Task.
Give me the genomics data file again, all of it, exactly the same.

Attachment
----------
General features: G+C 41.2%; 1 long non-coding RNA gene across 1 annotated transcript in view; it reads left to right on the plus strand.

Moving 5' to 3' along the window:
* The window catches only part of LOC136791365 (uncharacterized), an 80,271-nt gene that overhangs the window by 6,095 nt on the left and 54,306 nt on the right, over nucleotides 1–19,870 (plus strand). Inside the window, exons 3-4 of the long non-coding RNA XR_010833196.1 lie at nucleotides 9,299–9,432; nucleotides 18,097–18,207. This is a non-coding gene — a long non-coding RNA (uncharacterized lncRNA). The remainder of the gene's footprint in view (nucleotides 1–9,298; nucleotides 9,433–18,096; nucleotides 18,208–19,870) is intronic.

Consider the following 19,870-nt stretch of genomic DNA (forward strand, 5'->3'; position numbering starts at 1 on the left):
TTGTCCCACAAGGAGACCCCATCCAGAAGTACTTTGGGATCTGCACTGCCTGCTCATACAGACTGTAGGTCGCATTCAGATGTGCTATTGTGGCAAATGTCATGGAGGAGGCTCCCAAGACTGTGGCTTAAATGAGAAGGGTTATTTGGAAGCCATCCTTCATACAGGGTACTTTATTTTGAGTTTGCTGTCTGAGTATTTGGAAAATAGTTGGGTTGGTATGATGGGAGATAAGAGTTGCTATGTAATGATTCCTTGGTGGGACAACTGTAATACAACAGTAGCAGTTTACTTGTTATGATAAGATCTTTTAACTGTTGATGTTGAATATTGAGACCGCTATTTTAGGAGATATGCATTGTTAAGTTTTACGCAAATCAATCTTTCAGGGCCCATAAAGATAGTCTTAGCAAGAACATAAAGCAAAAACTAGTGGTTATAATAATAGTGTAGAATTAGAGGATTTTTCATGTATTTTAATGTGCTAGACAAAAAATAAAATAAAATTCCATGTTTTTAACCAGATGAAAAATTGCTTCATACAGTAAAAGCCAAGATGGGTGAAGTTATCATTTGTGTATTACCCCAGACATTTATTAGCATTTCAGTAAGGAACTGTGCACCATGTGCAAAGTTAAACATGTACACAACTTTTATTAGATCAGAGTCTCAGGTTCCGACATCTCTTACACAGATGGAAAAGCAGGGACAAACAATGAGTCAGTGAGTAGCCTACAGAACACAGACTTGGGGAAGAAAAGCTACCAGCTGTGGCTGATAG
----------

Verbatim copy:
General features: G+C 41.2%; 1 long non-coding RNA gene across 1 annotated transcript in view; it reads left to right on the plus strand.

Moving 5' to 3' along the window:
* The window catches only part of LOC136791365 (uncharacterized), an 80,271-nt gene that overhangs the window by 6,095 nt on the left and 54,306 nt on the right, over nucleotides 1–19,870 (plus strand). Inside the window, exons 3-4 of the long non-coding RNA XR_010833196.1 lie at nucleotides 9,299–9,432; nucleotides 18,097–18,207. This is a non-coding gene — a long non-coding RNA (uncharacterized lncRNA). The remainder of the gene's footprint in view (nucleotides 1–9,298; nucleotides 9,433–18,096; nucleotides 18,208–19,870) is intronic.

Consider the following 19,870-nt stretch of genomic DNA (forward strand, 5'->3'; position numbering starts at 1 on the left):
TTGTCCCACAAGGAGACCCCATCCAGAAGTACTTTGGGATCTGCACTGCCTGCTCATACAGACTGTAGGTCGCATTCAGATGTGCTATTGTGGCAAATGTCATGGAGGAGGCTCCCAAGACTGTGGCTTAAATGAGAAGGGTTATTTGGAAGCCATCCTTCATACAGGGTACTTTATTTTGAGTTTGCTGTCTGAGTATTTGGAAAATAGTTGGGTTGGTATGATGGGAGATAAGAGTTGCTATGTAATGATTCCTTGGTGGGACAACTGTAATACAACAGTAGCAGTTTACTTGTTATGATAAGATCTTTTAACTGTTGATGTTGAATATTGAGACCGCTATTTTAGGAGATATGCATTGTTAAGTTTTACGCAAATCAATCTTTCAGGGCCCATAAAGATAGTCTTAGCAAGAACATAAAGCAAAAACTAGTGGTTATAATAATAGTGTAGAATTAGAGGATTTTTCATGTATTTTAATGTGCTAGACAAAAAATAAAATAAAATTCCATGTTTTTAACCAGATGAAAAATTGCTTCATACAGTAAAAGCCAAGATGGGTGAAGTTATCATTTGTGTATTACCCCAGACATTTATTAGCATTTCAGTAAGGAACTGTGCACCATGTGCAAAGTTAAACATGTACACAACTTTTATTAGATCAGAGTCTCAGGTTCCGACATCTCTTACACAGATGGAAAAGCAGGGACAAACAATGAGTCAGTGAGTAGCCTACAGAACACAGACTTGGGGAAGAAAAGCTACCAGCTGTGGCTGATAG